The territorial dispute between Russia and Ukraine, which has been going on since the illegal annexation of Crimea by Russia in 2014, is now starting to show effects also far away from the battlefields of Eastern Ukraine: in the waters of the Arctic Ocean, off the shores of Russia’s far north. US sanctions against Russia have recently had a direct impact on the ability of the hydrocarbon sector to operate as planned. In this text, it will be shown that the very sector on which the current Russian government seems to pin a lot of hope for the country’s economic development, the oil and gas sector, might turn out to become Russia’s weakness in the future. In this investigation, US sanctions against Russia are put into the wider context of their effects on non-US actors, in particular companies from the Arctic and Nordic countries, as well as into the wider context of international law. It will be shown that, although the Russian oil and gas industry is perceived as a key element of the Russian economy today, the dependence on non-Russian technology, combined with the effective implementation of US sanctions against Russia, might turn out to be an effective lever for change in Moscow.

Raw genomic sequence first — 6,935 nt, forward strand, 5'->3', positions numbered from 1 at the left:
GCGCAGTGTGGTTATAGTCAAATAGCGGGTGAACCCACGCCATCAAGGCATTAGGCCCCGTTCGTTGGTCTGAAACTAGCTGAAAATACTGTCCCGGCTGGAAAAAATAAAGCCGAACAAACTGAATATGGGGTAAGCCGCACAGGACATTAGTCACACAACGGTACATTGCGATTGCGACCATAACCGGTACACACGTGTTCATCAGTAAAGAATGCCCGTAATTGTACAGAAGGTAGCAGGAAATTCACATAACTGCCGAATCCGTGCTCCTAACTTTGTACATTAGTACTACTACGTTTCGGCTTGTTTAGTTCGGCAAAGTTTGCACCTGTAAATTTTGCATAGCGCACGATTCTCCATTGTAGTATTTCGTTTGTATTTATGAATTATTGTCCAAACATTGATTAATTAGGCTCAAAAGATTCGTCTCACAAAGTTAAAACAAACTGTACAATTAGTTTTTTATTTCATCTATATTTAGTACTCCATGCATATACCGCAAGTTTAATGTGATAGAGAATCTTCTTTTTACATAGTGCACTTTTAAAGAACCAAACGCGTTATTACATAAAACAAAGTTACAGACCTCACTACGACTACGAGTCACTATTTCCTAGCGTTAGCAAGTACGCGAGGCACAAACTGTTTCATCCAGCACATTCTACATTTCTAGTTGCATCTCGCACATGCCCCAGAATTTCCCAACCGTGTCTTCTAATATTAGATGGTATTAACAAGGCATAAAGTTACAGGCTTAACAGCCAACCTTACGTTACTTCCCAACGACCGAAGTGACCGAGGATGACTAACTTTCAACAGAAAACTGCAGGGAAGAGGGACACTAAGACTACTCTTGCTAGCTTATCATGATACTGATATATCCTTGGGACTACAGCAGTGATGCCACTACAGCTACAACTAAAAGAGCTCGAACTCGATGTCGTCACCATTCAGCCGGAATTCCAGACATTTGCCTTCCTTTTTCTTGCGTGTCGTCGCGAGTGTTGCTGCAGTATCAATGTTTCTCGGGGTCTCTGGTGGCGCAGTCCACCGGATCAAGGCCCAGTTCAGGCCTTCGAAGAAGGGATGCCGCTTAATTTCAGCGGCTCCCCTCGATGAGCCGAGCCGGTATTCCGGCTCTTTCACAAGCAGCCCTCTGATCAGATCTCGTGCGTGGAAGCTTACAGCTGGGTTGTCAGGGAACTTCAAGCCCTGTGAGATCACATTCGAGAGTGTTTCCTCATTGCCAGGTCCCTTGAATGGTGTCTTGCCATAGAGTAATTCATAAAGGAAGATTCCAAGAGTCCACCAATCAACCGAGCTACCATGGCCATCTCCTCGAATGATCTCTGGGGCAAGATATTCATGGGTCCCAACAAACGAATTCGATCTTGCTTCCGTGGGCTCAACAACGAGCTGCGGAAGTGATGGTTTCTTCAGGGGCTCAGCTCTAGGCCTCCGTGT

|Number of pages||8|
|Journal||Social Science Research Network|
|Publication status||Published - 2019|
|MoEC publication type||D1 Article in a trade journal|
Field of science